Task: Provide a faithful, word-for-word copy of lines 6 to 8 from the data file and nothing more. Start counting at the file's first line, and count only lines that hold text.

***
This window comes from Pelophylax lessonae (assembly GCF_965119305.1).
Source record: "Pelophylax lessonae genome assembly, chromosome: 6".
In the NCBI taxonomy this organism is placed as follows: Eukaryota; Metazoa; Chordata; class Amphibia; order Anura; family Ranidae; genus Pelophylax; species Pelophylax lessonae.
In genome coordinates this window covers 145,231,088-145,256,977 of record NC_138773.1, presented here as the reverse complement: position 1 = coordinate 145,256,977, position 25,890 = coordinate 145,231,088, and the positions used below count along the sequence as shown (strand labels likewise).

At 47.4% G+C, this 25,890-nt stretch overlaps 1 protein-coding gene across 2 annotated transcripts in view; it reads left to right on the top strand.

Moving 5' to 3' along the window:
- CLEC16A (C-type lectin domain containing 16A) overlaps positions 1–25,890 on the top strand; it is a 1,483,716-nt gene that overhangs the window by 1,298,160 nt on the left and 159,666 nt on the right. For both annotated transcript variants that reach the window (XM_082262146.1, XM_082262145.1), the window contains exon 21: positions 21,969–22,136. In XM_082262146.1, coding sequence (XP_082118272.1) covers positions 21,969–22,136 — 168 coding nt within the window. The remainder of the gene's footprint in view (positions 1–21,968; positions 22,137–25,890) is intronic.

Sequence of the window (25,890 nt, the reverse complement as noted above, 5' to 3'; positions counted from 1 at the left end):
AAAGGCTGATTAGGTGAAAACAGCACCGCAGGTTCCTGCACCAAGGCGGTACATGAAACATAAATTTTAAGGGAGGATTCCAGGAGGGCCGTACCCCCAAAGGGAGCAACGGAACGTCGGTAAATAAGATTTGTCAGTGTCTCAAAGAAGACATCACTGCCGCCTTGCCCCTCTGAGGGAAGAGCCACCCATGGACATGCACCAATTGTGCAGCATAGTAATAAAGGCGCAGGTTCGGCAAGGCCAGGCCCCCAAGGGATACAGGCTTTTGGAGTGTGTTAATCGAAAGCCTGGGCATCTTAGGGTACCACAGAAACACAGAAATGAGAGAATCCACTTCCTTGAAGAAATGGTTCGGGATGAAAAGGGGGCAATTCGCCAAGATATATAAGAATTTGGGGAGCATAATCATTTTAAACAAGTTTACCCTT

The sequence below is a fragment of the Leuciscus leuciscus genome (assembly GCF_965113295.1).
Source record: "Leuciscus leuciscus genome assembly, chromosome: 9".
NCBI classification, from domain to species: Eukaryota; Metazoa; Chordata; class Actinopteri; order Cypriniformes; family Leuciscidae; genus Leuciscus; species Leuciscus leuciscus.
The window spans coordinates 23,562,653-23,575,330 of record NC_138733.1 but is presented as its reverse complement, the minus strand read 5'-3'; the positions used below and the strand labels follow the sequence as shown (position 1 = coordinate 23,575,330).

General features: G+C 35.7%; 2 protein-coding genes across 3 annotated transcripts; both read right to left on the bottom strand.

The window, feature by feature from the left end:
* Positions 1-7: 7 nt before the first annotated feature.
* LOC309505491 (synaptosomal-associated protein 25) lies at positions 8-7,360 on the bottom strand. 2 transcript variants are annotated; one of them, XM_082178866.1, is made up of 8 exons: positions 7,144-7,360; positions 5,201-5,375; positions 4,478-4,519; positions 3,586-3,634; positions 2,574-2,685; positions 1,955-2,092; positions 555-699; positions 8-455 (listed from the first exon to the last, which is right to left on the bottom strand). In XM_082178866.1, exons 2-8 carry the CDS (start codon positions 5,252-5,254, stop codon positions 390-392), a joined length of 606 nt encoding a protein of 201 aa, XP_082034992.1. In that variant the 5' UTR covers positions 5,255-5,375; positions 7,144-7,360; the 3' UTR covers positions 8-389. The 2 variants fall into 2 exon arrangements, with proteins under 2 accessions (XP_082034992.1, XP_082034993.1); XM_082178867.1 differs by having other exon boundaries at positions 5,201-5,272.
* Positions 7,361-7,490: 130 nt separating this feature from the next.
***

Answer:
Moving 5' to 3' along the window:
- CLEC16A (C-type lectin domain containing 16A) overlaps positions 1–25,890 on the top strand; it is a 1,483,716-nt gene that overhangs the window by 1,298,160 nt on the left and 159,666 nt on the right. For both annotated transcript variants that reach the window (XM_082262146.1, XM_082262145.1), the window contains exon 21: positions 21,969–22,136. In XM_082262146.1, coding sequence (XP_082118272.1) covers positions 21,969–22,136 — 168 coding nt within the window. The remainder of the gene's footprint in view (positions 1–21,968; positions 22,137–25,890) is intronic.

Sequence of the window (25,890 nt, the reverse complement as noted above, 5' to 3'; positions counted from 1 at the left end):